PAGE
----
Economic and political sanctions against Russia are not necessarily sufficient to deter “what appears to be an imminent, full-scale invasion of Ukraine,” Peri wrote. “While we see the wisdom of responsive transactional diplomacy, it is imperative that the United States remains firm in communicating and enforcing its resolve to protect Ukraine’s sovereignty and integrity.”
Former college administrator Leonard Mazur told CatholicPhilly.com that his family members in western Ukraine felt like they were “living with a comet about to collide with ( them)”.
Gudziak described the logic behind Russian aggression as “pretty simple”.
“Ukraine is one of the democratic success stories after the fall of communism. And a democratic Ukraine with a free press, a growing economy, vibrant ecumenical relations, a political system modified by the vote of its citizens, and which sits on the borders of Russia, is a great threat to the system that the president Putin put in place,” he said.
As a “witness to the freedom that Putin crushed in Russia,” the archbishop said, Ukraine offers a visible alternative to a system that, “although it is not classical communism,” ” nevertheless rejects fundamental Christian anthropology” and “the teaching of who a human being is.”
“Our faith, the teaching of our church, the Holy Scriptures, which are the basis of Western democracy, have instilled in us a deep awareness that we are children of God,” he said.
This dignity “cannot become a function of a goal,” he continued. “You can’t kill millions of people leading humanity into some kind of utopian future, as the communist system has promised.”
Paradoxically, says Gudziak, Putin’s “colonialist, imperialist plan” is being endorsed by the Russian Orthodox Church, with which Mikhail Gorbachev reestablished relations in 1988 when he was general secretary of the Communist Party of Russia. ‘Soviet Union.
Putin himself professes to be deeply Orthodox, but Gudziak said the alliance between the Moscow Patriarchate and the Russian state is essentially “a fight for greatness and a fight for territory” based on a nostalgic desire for “glory imperial past”, both “political and political”. ecclesiastical.”
Gudziak also said that the Russian people themselves “are fed a fable” that Western nations seek to humiliate Russia, which in turn must “flex (its) muscles” and “recover what it has lost”, Ukraine being “objective n°1”. .”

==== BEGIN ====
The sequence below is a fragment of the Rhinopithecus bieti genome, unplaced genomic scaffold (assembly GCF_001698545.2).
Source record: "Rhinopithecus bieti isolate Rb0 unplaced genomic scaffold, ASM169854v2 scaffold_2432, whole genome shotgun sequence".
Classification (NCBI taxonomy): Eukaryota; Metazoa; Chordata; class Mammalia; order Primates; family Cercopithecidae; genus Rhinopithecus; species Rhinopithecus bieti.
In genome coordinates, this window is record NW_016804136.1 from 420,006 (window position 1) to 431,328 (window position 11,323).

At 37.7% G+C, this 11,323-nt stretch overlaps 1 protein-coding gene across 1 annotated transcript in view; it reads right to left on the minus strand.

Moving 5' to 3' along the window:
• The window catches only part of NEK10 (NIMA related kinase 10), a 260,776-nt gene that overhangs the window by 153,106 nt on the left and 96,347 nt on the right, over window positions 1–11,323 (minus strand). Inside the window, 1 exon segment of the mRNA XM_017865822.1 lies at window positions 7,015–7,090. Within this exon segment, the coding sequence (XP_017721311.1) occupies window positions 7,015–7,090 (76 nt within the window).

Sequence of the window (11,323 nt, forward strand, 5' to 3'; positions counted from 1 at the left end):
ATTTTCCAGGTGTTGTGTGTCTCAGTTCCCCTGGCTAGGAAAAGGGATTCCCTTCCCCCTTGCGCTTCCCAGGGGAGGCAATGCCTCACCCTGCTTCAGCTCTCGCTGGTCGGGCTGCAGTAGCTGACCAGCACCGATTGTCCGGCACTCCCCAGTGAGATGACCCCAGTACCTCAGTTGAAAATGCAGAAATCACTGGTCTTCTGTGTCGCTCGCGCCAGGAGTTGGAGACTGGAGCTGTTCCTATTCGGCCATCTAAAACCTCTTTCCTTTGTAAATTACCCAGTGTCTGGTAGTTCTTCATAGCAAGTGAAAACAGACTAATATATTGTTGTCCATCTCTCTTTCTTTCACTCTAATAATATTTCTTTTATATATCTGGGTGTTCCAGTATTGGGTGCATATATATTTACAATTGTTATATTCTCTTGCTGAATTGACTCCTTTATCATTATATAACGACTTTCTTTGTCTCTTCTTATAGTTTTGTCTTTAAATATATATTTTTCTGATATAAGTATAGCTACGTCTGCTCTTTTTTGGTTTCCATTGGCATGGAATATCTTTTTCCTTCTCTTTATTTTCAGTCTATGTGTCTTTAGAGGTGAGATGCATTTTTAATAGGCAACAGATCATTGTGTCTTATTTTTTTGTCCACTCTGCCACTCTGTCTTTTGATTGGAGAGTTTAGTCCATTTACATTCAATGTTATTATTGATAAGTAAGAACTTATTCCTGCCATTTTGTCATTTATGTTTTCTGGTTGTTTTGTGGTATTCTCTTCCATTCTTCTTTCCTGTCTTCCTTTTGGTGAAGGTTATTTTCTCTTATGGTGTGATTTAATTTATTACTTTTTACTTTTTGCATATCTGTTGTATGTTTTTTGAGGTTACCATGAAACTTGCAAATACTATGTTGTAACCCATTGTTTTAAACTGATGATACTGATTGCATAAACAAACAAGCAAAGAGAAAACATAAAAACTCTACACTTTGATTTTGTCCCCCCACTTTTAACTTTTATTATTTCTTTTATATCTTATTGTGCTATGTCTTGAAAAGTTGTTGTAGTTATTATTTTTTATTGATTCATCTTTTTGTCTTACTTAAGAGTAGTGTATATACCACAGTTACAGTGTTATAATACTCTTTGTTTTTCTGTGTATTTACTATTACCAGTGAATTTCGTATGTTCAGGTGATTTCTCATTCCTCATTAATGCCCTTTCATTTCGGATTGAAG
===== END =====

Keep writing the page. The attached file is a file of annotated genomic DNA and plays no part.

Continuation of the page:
The propaganda also aims to “sow doubt in the minds and hearts” of Westerners, leading them to dismiss the Ukraine crisis as too complicated to understand, the archbishop said, urging Christians in particular to “look at the reality the light of the gospel and know the facts.”
Donating to the American Bishops’ annual collection for the church in Central and Eastern Europe helps “people suffering from the humanitarian crisis in Ukraine,” he said.
Above all, Gudziak stressed that prayer is crucial to resolving the Ukrainian crisis.
“We Christians recognize that God is the Lord of history and that his grace has worked miracles in human affairs,” he said. “The collapse of the Soviet Union 30 years ago is an example of this. This did not happen through war, nor through armed conflict. It happened peacefully and, I would say, miraculously.
Sister Basilian Ann Laszok, director of religious education for the Ukrainian Catholic Church Eparchy of St. Josaphat, based in Parma, Ohio, said she is “constantly praying for all our brothers and sisters in Ukraine who face the threat of aggression against their sovereignty and independence.”
His prayers transcend all borders.
“I also pray for the aggressors, that they will see the light of Christ and defuse in order to restore peace for all in eastern Ukraine,” Laszok said.
Christian is senior content producer for CatholicPhilly.com, the news site for the Archdiocese of Philadelphia.